Outsourcing services through an experienced third-party vendor allows companies to reduce costs, improve the quality of services, and accelerate the delivery of a product or service. It also increases financial and operational efficiencies and allows businesses to focus on their core business functions.
But, in outsourcing core functions to derive savings and efficiencies, companies are exposing themselves to high-profile risks like never before. According to Deloitte, the third-party risk is becoming a major challenge. That’s why organizations need to verify third-party vendors before working with them.
Vendor verification ensures that organizations work with vendors who are in good standing. Additionally, the verification process is necessary for organizations that are keen on fraud mitigation.
Here is how to verify a third-party vendor.
Due diligence is essential when you are sourcing for a third-party vendor. There is no universal standard of due diligence. However, certain pieces of information that all organizations need to have before deciding whether or not to work with a vendor. They include:
You need to know all the basic details about the vendor you want to work with. This way, you can ensure that the vendor is legitimate and licensed to provide the services that you need.
Some of the basic details you need to know include:
Your vendor must be financially solvent. Additionally, they should be paying taxes. You should have access to your potential vendor’s tax records, assets, liabilities, balance sheets, and compensation structure. These details come in handy in fraud mitigation.
Your vendor’s reputation can easily become your reputation. Therefore, you should confirm whether the vendor’s name is on any watch list, including those published by regulators. In addition, research on the vendor’s litigation history, negative reviews, and reports from agencies like the CFPB.
Artificial Intelligence (AI) powered media screening can help organizations transform a large amount of data into information that would give them a strategic advantage over other organizations.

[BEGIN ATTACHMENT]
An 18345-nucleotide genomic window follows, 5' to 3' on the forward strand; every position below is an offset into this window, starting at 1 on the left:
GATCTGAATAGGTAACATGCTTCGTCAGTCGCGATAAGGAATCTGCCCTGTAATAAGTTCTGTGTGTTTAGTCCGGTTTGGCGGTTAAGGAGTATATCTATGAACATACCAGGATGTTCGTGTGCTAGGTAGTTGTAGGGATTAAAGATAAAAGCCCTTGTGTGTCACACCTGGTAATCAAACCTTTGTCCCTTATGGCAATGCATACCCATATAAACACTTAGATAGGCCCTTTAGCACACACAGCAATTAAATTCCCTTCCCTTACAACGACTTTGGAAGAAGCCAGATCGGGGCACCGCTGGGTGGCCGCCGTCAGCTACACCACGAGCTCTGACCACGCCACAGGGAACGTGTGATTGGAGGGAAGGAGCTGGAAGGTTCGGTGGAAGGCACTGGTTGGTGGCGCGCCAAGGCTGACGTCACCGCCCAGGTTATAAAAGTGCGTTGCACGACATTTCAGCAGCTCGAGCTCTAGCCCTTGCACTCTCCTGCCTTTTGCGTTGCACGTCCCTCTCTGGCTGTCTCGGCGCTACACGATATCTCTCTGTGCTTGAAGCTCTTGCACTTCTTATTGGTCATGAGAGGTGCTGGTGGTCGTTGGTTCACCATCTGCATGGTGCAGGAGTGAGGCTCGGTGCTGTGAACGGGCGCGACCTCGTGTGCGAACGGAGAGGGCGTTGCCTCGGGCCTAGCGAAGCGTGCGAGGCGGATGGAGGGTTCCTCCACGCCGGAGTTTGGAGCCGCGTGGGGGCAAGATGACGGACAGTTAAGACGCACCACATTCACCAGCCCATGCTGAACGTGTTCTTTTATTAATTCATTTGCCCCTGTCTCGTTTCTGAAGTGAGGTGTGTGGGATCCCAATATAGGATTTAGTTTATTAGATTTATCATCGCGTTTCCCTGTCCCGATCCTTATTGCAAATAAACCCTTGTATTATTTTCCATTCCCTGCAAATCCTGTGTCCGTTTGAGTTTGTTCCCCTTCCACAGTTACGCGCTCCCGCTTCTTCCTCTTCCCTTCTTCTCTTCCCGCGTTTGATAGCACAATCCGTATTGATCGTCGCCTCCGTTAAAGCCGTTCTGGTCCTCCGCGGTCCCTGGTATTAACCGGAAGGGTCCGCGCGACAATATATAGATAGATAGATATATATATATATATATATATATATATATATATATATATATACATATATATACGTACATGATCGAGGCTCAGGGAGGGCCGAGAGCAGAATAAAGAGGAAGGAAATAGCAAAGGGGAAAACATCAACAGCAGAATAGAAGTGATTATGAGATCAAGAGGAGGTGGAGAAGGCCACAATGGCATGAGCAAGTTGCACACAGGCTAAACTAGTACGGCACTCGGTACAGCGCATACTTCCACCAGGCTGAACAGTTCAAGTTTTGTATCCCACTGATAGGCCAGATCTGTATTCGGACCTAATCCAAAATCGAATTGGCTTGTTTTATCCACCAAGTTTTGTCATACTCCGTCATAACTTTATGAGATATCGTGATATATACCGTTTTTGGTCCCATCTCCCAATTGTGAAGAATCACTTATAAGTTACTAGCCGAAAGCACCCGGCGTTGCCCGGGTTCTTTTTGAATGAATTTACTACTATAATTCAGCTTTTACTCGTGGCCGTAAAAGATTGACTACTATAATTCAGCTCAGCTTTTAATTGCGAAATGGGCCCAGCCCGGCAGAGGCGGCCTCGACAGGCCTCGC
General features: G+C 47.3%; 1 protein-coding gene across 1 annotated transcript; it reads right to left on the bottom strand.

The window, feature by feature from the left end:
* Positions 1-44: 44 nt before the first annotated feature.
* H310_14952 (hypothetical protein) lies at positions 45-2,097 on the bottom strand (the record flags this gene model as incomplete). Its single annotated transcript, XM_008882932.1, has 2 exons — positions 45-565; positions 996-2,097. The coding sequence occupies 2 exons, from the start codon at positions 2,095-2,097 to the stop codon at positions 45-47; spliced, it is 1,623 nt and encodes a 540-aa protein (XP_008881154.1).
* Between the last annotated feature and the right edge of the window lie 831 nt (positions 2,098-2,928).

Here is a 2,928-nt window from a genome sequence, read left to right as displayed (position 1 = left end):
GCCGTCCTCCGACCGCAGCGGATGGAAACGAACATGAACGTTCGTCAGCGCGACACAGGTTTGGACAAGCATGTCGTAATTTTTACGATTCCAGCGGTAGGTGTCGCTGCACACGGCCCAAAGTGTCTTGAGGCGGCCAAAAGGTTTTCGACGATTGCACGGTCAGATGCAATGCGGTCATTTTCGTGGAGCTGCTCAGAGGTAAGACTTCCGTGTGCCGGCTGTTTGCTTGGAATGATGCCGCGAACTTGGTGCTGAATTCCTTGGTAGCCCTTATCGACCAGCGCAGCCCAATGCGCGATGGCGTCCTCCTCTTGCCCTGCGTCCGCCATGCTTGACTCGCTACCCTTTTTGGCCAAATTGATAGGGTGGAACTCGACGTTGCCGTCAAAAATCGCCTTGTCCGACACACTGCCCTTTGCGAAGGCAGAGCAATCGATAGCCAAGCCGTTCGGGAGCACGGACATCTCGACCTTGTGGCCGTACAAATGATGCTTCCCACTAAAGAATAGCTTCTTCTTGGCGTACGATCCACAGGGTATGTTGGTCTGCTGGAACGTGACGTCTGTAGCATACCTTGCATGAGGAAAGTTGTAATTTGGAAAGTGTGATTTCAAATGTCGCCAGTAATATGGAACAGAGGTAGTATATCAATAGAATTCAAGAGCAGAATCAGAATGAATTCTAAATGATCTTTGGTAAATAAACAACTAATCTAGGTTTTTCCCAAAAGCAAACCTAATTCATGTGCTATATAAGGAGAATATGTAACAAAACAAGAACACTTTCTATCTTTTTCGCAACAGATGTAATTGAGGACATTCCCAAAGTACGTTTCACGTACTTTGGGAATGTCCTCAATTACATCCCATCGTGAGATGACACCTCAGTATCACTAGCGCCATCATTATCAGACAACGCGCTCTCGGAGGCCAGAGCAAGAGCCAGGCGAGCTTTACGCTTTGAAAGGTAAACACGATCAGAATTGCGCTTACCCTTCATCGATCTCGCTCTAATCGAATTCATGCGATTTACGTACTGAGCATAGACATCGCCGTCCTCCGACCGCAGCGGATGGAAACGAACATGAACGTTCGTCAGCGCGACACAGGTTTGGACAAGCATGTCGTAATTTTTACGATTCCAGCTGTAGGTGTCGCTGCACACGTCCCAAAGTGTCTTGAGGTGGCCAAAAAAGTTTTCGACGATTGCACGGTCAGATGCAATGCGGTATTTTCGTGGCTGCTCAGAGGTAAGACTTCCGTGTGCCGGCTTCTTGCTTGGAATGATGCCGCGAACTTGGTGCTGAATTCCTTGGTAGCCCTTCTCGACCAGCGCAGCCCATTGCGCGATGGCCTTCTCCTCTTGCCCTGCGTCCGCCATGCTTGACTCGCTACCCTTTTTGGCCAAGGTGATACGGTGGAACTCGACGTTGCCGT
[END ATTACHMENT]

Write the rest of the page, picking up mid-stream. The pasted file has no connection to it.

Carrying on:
Intelligence screening gives organizations comprehensive knowledge of vendors and therefore safeguards them against any risks. Intelligence screening also reveals critical risks in real-time by detecting information that may not be available on websites accessible by everyone. In addition, organizations can access negative social media comments about vendors and make informed decisions on whether or not they should work with a particular vendor.
After accessing reliable and comprehensive information on your potential vendors, you should identify the risks that come with working with them. This way, you can make informed decisions and choose a vendor that will suit your needs.
Here are a few risks that organizations face when working with third-party vendors.
Choosing the wrong vendor can hurt your business revenue. This is because the third-party vendor could disrupt your supply chain. For instance, if the vendor supplies a faulty component, the company will make fewer sales and consequently fail to meet revenue goals.
You cannot quantify reputational risk, but a mistake by a third-party vendor may hurt your brand and customers. While sourcing for a third-party vendor that will deal with customer-focused products pay close attention to their interaction with customers.
If a third-party vendor violates certain rules, laws, regulations, or internal policies, the principal organization may be liable for the vendor’s actions. Consequently, the organization or company will incur expenses when paying fines.
Mistakes by third-party vendors may make organizations or companies incur losses as a result of disrupted business operations.
To keep the risks discussed above in check, organizations need to provide proper oversight. This way, there will be no exposure to financial loss, reputational damage, regulatory action, and litigation. Contact us today to access crucial information about potential vendors and suppliers. This way, you can make informed decisions and avoid the risks of selecting vendors who can’t deliver.